The benefits of NoSQL are many but the most significant is the ability to process large datasets and is also very scalable. One of the main advantages of NoSQL databases is agility. As the schema is flexible, changes to the databases are not disruptive; thereby enabling businesses to implement urgent time to market requirements resulting in enhanced competitiveness.
Many organisations deploy NoSQL databases in the Cloud. It is the perfect candidate for deployment in the Cloud as the applications that use NoSQL as the data stores tend to be very large and require high availability with automated failover, high levels of performance, fault tolerance and data consistency. Deployment of NoSQL databases in the Cloud is on demand quick and easy to deploy. It is cost effective as organisations only pay for what they use.
NoSQL is a distributed system based on the CAP Theorem (Consistency, Availability, Partition) Tolerance. It is imperative that the developer understands the data, utilisation and potential load. The system has the ability to handle inconsistent data, as NoSQL databases do not have transactions in the RDBMS sense. The developer has the discretion to design the transaction points and the required behaviours, as in the write ‘must succeed’ or loss of data is ok.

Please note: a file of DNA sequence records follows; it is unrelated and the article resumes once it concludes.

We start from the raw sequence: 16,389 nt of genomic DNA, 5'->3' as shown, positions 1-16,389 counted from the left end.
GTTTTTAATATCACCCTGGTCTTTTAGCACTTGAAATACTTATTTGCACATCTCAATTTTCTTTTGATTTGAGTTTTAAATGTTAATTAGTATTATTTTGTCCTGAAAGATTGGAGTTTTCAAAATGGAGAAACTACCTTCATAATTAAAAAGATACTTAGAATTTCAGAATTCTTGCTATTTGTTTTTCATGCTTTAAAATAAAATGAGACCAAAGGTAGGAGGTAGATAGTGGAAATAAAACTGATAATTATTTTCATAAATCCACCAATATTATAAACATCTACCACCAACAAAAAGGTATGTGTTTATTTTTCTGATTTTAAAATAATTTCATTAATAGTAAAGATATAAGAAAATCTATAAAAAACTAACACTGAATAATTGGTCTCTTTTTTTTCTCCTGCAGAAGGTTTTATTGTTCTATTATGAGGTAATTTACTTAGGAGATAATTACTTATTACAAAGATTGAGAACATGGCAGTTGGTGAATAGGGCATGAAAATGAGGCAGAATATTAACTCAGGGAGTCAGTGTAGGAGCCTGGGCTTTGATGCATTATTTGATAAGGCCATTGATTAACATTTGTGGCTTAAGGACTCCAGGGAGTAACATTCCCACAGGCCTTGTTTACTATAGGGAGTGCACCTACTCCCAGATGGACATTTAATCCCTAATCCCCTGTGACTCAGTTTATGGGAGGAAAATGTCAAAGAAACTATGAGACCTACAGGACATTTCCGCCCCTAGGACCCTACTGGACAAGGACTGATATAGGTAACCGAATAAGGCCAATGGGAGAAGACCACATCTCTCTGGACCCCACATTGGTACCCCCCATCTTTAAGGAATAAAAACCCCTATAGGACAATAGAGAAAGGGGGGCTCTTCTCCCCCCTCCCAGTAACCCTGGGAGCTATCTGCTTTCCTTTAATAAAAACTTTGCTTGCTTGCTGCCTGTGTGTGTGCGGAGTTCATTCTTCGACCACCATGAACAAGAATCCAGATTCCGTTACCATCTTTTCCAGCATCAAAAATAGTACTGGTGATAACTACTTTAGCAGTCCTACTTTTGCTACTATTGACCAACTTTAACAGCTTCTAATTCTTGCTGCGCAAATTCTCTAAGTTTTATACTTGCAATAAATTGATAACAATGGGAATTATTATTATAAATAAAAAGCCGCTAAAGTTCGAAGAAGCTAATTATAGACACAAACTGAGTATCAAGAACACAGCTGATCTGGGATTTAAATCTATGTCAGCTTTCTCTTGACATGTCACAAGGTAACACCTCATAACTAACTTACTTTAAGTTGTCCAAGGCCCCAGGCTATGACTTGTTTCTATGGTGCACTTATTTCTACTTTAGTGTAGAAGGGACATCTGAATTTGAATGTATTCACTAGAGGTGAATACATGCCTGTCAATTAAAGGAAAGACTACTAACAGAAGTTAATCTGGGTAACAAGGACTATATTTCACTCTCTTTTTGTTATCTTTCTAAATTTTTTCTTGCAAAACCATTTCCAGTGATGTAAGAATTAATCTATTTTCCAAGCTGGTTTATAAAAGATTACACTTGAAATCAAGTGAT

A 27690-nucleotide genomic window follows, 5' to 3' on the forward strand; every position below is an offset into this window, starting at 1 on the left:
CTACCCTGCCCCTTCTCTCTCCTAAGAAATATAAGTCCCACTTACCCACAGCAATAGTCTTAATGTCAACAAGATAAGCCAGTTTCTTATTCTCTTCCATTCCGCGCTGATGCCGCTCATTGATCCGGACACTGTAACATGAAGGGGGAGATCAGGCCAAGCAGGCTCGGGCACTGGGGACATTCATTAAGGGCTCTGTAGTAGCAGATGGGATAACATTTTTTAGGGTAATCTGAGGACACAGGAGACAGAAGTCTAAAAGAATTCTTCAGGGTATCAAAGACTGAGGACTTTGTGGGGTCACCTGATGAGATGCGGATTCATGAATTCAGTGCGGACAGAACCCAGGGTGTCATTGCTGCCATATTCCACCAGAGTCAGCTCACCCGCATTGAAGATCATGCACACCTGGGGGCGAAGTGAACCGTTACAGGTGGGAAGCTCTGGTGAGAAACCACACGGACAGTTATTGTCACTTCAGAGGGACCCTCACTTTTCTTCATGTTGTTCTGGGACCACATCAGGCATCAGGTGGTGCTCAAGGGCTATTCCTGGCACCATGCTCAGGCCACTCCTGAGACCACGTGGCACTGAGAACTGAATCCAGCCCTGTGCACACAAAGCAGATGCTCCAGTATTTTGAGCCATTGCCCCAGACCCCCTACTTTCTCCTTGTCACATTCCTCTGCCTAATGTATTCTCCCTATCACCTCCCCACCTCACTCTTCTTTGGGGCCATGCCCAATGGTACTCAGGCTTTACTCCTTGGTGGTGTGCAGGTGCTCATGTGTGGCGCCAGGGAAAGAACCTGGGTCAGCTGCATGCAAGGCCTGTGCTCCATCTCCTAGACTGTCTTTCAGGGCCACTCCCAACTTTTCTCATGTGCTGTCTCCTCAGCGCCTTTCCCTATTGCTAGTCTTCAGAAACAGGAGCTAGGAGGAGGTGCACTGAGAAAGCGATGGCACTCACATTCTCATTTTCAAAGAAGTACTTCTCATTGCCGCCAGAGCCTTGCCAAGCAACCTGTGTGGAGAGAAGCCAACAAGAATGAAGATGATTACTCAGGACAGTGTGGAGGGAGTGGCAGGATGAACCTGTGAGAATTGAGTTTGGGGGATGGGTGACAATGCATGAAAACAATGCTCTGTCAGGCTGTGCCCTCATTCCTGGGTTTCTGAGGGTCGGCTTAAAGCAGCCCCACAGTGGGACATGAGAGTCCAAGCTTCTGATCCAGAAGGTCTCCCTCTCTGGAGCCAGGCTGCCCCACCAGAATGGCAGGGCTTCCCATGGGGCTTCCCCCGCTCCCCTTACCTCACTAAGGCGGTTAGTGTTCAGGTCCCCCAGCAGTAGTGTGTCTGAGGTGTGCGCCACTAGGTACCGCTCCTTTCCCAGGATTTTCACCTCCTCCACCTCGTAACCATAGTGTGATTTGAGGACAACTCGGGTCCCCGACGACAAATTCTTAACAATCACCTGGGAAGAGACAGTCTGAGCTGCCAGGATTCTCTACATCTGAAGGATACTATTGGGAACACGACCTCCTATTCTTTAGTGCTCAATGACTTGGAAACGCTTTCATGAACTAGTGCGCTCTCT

No SQL Databases have the following characteristics:
- Non- Relational
- Horizontal scalability
- Dynamic (Schema Less)
- Emerging Technology with Community Support Structure
NoSQL Database Types
There are four different types of NoSQL Databases that do not operate under the same principle and are diverse in architecture and function.
- Key Value Databasesg. Riak, Redis, Couchbase. The use case for these databases are for user profile data, shopping carts
- Document Databaseg. MongoDB, CouchDB. The use case for these databases is Analytics, eCommerce applications, blogging sites
- Column Family Storesg. Apache Cassandra, Apache HBase. The use case would be content management, blogging platforms and maintain counters
- Graph Databases g. Neo4j, Infinite Graph. The use case for Graph Databases
NoSQL in the Cloud
Many organisations deploy NoSQL databases in the Cloud. It is the perfect candidate for deployment in the Cloud as the applications that use NoSQL as the data stores tend to be very large and require high availability with automated failover, high levels of performance, fault tolerance and data consistency. Deployment of NoSQL databases in the Cloud is on demand quick and easy to deploy, and cost effective as organisations only pay for what they use.
Apache Cassandra is one of the more popular NoSQL Databases. The underlying design of Cassandra means that it performs very well in the Cloud. As a technology, it has the following characteristics that naturally lend Apace Cassandra to a cloud implementation:
- Fault tolerant. Data is automatically replicated to multiple nodes. It is easy, quick and seamless to add extra nodes across multiple data centres that can in local or global destinations. Failed nodes can be replaced without any downtime.
- Replication across multiple data centres
- Apache Cassandra in the Cloud can be as scalable as required. Apple has over 75000 nodes with over 10 Petabytes of data.